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Hebridean Mink Project

This project aimed to eradicate American mink from the Outer Hebrides, to protect internationally important populations of ground nesting birds.

The spread of the American mink and its continued presence across the Outer Hebrides threatened many bird populations. Mink arrived here when fur farms were set up in the 1950s, with feral animals recorded on Lewis by 1969. Mink had reached South Uist by 2001.

We set up the Hebridean Mink Project in 2001 to prevent further significant disturbance and losses to ground nesting birds and migratory species found in Special Protection Areas.

Mink numbers are now at very low levels, with only seven animals caught in Lewis and Harris in 2016. Of these animals, one was a non-breeding female, and no juveniles have been caught since 2015. Our monitoring revealed a satellite population of mink in the Uists, and this has also now largely been removed.

The number and distribution of tern colonies across the project area continues to exceed expectations, with many more small colonies successfully breeding. Anecdotal evidence suggests that many other bird species such divers, waders and ducks have also risen in number.

A monitoring system of kill traps has now been distributed throughout the Outer Hebrides to detect and remove the last few remaining mink.

Project aims

The project aimed to:

  • eradicate American mink entirely from the Outer Hebrides
  • continue to monitor North and South Uist for mink activity
  • collect data on effective control methods
  • assess the effects of mink control methods
  • promote awareness of bird conservation and the international importance of the Western Isles, including the risks posed by mink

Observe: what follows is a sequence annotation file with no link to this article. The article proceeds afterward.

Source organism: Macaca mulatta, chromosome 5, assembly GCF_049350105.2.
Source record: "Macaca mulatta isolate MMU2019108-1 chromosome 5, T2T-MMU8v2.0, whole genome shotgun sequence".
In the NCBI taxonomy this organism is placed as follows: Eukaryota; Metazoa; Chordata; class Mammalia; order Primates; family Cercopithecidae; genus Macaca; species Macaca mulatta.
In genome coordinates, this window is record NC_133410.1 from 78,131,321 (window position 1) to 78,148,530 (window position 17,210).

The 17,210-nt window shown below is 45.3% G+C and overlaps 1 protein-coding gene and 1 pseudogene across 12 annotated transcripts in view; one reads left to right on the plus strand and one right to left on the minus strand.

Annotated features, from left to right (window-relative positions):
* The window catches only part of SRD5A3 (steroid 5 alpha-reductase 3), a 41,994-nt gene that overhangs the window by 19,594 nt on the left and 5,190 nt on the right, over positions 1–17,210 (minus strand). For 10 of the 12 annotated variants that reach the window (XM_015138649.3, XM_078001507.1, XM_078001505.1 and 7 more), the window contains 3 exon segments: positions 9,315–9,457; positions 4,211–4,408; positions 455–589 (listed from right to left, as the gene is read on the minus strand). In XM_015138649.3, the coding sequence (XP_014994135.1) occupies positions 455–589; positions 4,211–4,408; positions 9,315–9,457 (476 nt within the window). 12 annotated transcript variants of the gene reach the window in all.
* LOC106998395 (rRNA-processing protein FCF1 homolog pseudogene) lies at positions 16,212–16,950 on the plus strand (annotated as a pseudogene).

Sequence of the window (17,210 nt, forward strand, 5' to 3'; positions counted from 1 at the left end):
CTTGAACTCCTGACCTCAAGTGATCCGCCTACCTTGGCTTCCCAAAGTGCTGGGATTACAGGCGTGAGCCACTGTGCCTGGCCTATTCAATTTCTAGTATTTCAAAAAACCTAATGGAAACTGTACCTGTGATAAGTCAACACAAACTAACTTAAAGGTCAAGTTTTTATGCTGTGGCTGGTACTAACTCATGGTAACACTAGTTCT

We continue to share our findings with other European countries facing similar problems, including Poland, Norway, Spain, France and Iceland.

Species under threat

Species considered at risk included the:

  • arctic, common and little tern
  • black-throated and red-throated diver
  • dunlin, corncrake and ringed plover
  • duck species such as teal, shell and eider
  • dipper and a range of other ground nesting passerines

Introduced predators like the mink could cause lasting damage in the almost tree-less environment of the islands. Left unchecked, they could destroy in a handful of decades the populations that have grown up over centuries.

Phase 1

Work began in 2001 to trap mink in the North Uists, Benbecula and, latterly, South Uist. The project included South Harris, which acted as a buffer zone against migration from further north. Phase 1 ended in March 2006.

Phase 2

We began to actively manage mink across Lewis and Harris. The first and most critical stage in phase 2 was to re-establish a buffer zone for the Uists. To help achieve this, a focused trapping effort was begun on South Harris, including targeted trapping around known tern colonies. The team then continued to trap mink all the way to the Butt of Lewis.

Phase 2 completed in March 2013, after which the project team was reduced from 12 down to 6 full-time staff. As the trapping effort was also reduced, the planned monitoring of the remaining mink population increased.

Monitoring phase

In 2013, the project moved to a monitoring phase, in which footprint traps were used to establish the presence of mink and to then trap them. As mink can move great distances in very short timescales, we had to abandon this strategy when very low densities of mink were reached.

We now use kill traps to provide a lethal monitoring system that will remove the final few animals. This system also accommodates the further reduction in staff from six to three trappers. There’s no legal requirement to check kill traps every 24 hours, as the animal is already dead.

All traps are carefully set to exclude all non-targets except feral ferrets and rats.

Project benefits

  • A brighter future for wildlife-based tourism on the Outer Hebrides.
  • Benefits for anglers and fish farms – as the considerable damage caused by mink to farmed fish and young wild fish stocks has been removed.
  • Crofters are once more able to keep chickens and ducks now that the severe predation on domestic poultry by mink has been minimised.
  • The project created 12 full-time jobs and supplies were purchased locally whenever possible.

Contact

Iain MacLeod
Telephone: 01851 705258
Email: iain.macleod@snh.gov.uk